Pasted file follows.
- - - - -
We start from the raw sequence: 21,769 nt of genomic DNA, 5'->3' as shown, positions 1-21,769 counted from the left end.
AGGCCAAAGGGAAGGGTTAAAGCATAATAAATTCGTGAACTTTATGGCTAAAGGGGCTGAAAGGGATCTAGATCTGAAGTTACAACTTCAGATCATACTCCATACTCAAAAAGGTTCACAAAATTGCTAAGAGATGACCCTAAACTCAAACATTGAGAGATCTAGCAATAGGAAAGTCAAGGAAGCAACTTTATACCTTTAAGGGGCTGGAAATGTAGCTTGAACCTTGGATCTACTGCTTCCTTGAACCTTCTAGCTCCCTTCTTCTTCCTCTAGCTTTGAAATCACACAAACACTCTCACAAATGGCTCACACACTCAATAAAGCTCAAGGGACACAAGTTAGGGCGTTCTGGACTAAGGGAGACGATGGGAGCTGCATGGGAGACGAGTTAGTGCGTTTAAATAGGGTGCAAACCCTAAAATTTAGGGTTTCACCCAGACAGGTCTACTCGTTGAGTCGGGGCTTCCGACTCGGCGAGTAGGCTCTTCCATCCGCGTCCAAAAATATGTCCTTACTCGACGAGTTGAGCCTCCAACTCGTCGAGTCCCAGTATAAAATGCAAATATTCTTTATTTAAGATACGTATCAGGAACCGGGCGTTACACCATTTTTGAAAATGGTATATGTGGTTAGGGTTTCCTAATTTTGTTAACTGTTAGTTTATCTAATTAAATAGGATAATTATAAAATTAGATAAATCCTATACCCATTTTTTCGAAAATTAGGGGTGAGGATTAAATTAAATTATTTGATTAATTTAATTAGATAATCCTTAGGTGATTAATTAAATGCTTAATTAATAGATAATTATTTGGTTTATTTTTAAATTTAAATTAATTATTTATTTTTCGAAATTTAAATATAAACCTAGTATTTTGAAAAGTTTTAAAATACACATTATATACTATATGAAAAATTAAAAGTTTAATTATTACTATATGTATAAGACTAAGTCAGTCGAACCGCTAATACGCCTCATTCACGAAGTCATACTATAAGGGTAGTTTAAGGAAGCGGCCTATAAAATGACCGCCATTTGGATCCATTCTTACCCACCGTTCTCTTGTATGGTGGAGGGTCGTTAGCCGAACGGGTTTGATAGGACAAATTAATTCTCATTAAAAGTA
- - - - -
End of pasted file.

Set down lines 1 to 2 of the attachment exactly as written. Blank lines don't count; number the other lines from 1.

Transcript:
We start from the raw sequence: 21,769 nt of genomic DNA, 5'->3' as shown, positions 1-21,769 counted from the left end.
AGGCCAAAGGGAAGGGTTAAAGCATAATAAATTCGTGAACTTTATGGCTAAAGGGGCTGAAAGGGATCTAGATCTGAAGTTACAACTTCAGATCATACTCCATACTCAAAAAGGTTCACAAAATTGCTAAGAGATGACCCTAAACTCAAACATTGAGAGATCTAGCAATAGGAAAGTCAAGGAAGCAACTTTATACCTTTAAGGGGCTGGAAATGTAGCTTGAACCTTGGATCTACTGCTTCCTTGAACCTTCTAGCTCCCTTCTTCTTCCTCTAGCTTTGAAATCACACAAACACTCTCACAAATGGCTCACACACTCAATAAAGCTCAAGGGACACAAGTTAGGGCGTTCTGGACTAAGGGAGACGATGGGAGCTGCATGGGAGACGAGTTAGTGCGTTTAAATAGGGTGCAAACCCTAAAATTTAGGGTTTCACCCAGACAGGTCTACTCGTTGAGTCGGGGCTTCCGACTCGGCGAGTAGGCTCTTCCATCCGCGTCCAAAAATATGTCCTTACTCGACGAGTTGAGCCTCCAACTCGTCGAGTCCCAGTATAAAATGCAAATATTCTTTATTTAAGATACGTATCAGGAACCGGGCGTTACACCATTTTTGAAAATGGTATATGTGGTTAGGGTTTCCTAATTTTGTTAACTGTTAGTTTATCTAATTAAATAGGATAATTATAAAATTAGATAAATCCTATACCCATTTTTTCGAAAATTAGGGGTGAGGATTAAATTAAATTATTTGATTAATTTAATTAGATAATCCTTAGGTGATTAATTAAATGCTTAATTAATAGATAATTATTTGGTTTATTTTTAAATTTAAATTAATTATTTATTTTTCGAAATTTAAATATAAACCTAGTATTTTGAAAAGTTTTAAAATACACATTATATACTATATGAAAAATTAAAAGTTTAATTATTACTATATGTATAAGACTAAGTCAGTCGAACCGCTAATACGCCTCATTCACGAAGTCATACTATAAGGGTAGTTTAAGGAAGCGGCCTATAAAATGACCGCCATTTGGATCCATTCTTACCCACCGTTCTCTTGTATGGTGGAGGGTCGTTAGCCGAACGGGTTTGATAGGACAAATTAATTCTCATTAAAAGTA